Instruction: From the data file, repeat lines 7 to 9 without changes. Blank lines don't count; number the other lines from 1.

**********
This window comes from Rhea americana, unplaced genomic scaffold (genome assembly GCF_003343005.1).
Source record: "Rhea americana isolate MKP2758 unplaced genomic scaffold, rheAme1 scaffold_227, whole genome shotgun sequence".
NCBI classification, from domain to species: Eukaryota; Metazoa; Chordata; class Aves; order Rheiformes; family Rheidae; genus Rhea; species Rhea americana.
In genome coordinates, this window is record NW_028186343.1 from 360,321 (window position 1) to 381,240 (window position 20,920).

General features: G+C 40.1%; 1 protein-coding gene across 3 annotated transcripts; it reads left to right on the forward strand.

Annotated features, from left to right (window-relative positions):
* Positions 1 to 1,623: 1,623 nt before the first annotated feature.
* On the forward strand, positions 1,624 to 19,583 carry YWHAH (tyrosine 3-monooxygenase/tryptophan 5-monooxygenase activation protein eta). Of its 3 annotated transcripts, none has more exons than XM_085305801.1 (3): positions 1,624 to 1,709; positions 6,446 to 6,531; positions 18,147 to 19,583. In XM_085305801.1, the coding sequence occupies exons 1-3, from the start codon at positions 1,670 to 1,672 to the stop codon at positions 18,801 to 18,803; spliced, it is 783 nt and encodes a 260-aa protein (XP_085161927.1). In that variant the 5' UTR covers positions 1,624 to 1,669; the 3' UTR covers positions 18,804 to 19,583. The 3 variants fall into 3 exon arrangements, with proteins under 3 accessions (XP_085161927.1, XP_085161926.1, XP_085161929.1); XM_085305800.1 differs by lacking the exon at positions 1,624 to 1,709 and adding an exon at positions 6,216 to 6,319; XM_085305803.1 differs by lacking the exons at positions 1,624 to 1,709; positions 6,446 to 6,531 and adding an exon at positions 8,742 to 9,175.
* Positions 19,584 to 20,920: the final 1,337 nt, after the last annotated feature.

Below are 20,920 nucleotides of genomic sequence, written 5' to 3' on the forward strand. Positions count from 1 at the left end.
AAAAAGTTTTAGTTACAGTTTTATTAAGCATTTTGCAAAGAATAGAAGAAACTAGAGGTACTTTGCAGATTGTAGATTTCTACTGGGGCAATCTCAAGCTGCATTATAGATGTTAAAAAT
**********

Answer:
* Positions 1 to 1,623: 1,623 nt before the first annotated feature.
* On the forward strand, positions 1,624 to 19,583 carry YWHAH (tyrosine 3-monooxygenase/tryptophan 5-monooxygenase activation protein eta). Of its 3 annotated transcripts, none has more exons than XM_085305801.1 (3): positions 1,624 to 1,709; positions 6,446 to 6,531; positions 18,147 to 19,583. In XM_085305801.1, the coding sequence occupies exons 1-3, from the start codon at positions 1,670 to 1,672 to the stop codon at positions 18,801 to 18,803; spliced, it is 783 nt and encodes a 260-aa protein (XP_085161927.1). In that variant the 5' UTR covers positions 1,624 to 1,669; the 3' UTR covers positions 18,804 to 19,583. The 3 variants fall into 3 exon arrangements, with proteins under 3 accessions (XP_085161927.1, XP_085161926.1, XP_085161929.1); XM_085305800.1 differs by lacking the exon at positions 1,624 to 1,709 and adding an exon at positions 6,216 to 6,319; XM_085305803.1 differs by lacking the exons at positions 1,624 to 1,709; positions 6,446 to 6,531 and adding an exon at positions 8,742 to 9,175.
* Positions 19,584 to 20,920: the final 1,337 nt, after the last annotated feature.